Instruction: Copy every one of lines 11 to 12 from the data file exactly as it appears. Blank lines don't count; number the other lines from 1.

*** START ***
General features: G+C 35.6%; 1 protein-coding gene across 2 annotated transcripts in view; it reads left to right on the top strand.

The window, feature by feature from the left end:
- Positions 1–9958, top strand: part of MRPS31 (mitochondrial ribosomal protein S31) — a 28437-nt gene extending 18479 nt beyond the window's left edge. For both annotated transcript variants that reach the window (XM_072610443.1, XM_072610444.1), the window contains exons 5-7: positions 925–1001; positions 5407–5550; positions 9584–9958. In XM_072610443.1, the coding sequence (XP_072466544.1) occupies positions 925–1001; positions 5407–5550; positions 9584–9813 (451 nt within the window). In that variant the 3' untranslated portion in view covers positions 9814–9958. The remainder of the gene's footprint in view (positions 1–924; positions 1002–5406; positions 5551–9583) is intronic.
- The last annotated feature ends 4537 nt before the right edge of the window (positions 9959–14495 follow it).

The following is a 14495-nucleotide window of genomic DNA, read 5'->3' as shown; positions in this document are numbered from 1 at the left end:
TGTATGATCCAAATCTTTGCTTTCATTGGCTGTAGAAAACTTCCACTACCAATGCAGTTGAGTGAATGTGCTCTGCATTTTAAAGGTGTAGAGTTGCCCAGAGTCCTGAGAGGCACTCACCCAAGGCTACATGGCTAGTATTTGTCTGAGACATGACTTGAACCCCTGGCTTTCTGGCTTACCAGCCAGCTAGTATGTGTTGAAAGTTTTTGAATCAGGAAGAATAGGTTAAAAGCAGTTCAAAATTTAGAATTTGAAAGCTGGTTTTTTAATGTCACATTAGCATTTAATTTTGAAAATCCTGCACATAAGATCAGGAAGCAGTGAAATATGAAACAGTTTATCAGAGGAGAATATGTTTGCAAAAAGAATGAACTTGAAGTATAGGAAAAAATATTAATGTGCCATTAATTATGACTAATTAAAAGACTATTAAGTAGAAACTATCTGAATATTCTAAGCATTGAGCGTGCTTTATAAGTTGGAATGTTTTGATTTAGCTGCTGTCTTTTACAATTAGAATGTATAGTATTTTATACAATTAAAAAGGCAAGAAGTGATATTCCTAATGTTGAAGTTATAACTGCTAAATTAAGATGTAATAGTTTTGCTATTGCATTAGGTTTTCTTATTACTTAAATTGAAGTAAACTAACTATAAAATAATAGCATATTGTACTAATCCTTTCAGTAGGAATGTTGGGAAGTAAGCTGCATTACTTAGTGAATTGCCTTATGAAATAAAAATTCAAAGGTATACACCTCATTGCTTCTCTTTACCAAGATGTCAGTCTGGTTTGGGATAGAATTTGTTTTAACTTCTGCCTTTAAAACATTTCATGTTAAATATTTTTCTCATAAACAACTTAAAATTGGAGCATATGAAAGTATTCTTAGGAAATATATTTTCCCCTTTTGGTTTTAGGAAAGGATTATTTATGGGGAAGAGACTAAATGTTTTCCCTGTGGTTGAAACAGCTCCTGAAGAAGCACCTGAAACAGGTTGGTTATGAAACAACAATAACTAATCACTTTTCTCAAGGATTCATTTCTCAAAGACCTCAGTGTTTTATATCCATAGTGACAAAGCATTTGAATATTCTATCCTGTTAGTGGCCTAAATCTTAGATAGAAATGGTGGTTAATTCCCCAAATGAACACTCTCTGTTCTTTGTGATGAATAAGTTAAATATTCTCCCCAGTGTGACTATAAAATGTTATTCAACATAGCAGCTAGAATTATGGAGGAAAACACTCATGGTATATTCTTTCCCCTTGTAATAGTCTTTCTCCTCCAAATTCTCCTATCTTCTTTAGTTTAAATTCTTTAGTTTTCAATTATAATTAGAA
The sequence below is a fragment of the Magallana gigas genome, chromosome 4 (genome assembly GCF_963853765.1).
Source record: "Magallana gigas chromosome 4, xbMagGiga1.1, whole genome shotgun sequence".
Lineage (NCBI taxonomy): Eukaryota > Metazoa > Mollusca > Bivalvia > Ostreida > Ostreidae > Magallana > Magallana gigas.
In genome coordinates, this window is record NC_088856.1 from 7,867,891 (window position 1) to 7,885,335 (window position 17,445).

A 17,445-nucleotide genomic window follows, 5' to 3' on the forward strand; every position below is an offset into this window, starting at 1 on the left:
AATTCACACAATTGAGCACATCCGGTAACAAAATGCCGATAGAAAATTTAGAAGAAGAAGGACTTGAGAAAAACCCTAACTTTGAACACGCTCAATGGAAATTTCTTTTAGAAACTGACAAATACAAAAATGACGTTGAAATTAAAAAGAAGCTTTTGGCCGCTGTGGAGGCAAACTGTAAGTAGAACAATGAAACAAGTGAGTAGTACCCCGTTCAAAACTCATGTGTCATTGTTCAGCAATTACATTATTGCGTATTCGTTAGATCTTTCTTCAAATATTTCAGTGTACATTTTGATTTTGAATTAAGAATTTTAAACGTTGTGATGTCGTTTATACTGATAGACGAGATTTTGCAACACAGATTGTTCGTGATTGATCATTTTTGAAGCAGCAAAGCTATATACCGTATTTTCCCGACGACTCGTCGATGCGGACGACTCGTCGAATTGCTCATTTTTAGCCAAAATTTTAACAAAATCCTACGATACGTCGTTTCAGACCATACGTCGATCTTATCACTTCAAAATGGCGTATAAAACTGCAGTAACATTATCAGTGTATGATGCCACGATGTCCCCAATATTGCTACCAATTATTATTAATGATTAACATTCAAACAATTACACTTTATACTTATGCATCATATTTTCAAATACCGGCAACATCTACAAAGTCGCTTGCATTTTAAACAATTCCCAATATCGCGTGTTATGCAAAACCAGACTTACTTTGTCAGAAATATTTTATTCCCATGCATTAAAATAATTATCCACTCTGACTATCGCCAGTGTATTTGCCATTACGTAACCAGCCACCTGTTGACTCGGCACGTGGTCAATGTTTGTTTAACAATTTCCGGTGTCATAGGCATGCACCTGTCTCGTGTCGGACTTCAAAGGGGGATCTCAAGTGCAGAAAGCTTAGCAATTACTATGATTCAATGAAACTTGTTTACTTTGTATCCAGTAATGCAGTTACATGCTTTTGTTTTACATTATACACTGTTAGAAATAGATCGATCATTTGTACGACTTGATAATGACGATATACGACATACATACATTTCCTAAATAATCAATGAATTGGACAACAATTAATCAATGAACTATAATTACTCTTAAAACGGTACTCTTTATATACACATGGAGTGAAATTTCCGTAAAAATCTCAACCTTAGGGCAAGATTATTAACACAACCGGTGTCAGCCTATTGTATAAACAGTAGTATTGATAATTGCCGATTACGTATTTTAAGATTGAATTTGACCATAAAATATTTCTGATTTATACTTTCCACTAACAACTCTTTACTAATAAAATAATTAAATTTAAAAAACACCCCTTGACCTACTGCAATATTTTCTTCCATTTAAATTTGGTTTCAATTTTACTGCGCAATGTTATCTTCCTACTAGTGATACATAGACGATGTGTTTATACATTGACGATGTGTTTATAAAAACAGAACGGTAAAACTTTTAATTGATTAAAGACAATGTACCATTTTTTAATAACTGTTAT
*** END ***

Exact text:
A 17,445-nucleotide genomic window follows, 5' to 3' on the forward strand; every position below is an offset into this window, starting at 1 on the left:
AATTCACACAATTGAGCACATCCGGTAACAAAATGCCGATAGAAAATTTAGAAGAAGAAGGACTTGAGAAAAACCCTAACTTTGAACACGCTCAATGGAAATTTCTTTTAGAAACTGACAAATACAAAAATGACGTTGAAATTAAAAAGAAGCTTTTGGCCGCTGTGGAGGCAAACTGTAAGTAGAACAATGAAACAAGTGAGTAGTACCCCGTTCAAAACTCATGTGTCATTGTTCAGCAATTACATTATTGCGTATTCGTTAGATCTTTCTTCAAATATTTCAGTGTACATTTTGATTTTGAATTAAGAATTTTAAACGTTGTGATGTCGTTTATACTGATAGACGAGATTTTGCAACACAGATTGTTCGTGATTGATCATTTTTGAAGCAGCAAAGCTATATACCGTATTTTCCCGACGACTCGTCGATGCGGACGACTCGTCGAATTGCTCATTTTTAGCCAAAATTTTAACAAAATCCTACGATACGTCGTTTCAGACCATACGTCGATCTTATCACTTCAAAATGGCGTATAAAACTGCAGTAACATTATCAGTGTATGATGCCACGATGTCCCCAATATTGCTACCAATTATTATTAATGATTAACATTCAAACAATTACACTTTATACTTATGCATCATATTTTCAAATACCGGCAACATCTACAAAGTCGCTTGCATTTTAAACAATTCCCAATATCGCGTGTTATGCAAAACCAGACTTACTTTGTCAGAAATATTTTATTCCCATGCATTAAAATAATTATCCACTCTGACTATCGCCAGTGTATTTGCCATTACGTAACCAGCCACCTGTTGACTCGGCACGTGGTCAATGTTTGTTTAACAATTTCCGGTGTCATAGGCATGCACCTGTCTCGTGTCGGACTTCAAAGGGGGATCTCAAGTGCAGAAAGCTTAGCAATTACTATGATTCAATGAAACTTGTTTACTTTGTATCCAGTAATGCAGTTACATGCTTTTGTTTTACATTATACACTGTTAGAAATAGATCGATCATTTGTACGACTTGATAATGACGATATACGACATACATACATTTCCTAAATAATCAATGAATTGGACAACAATTAATCAATGAACTATAATTACTCTTAAAACGGTACTCTTTATATACACATGGAGTGAAATTTCCGTAAAAATCTCAACCTTAGGGCAAGATTATTAACACAACCGGTGTCAGCCTATTGTATAAACAGTAGTATTGATAATTGCCGATTACGTATTTTAAGATTGAATTTGACCATAAAATATTTCTGATTTATACTTTCCACTAACAACTCTTTACTAATAAAATAATTAAATTTAAAAAACACCCCTTGACCTACTGCAATATTTTCTTCCATTTAAATTTGGTTTCAATTTTACTGCGCAATGTTATCTTCCTACTAGTGATACATAGACGATGTGTTTATACATTGACGATGTGTTTATAAAAACAGAACGGTAAAACTTTTAATTGATTAAAGACAATGTACCATTTTTTAATAACTGTTAT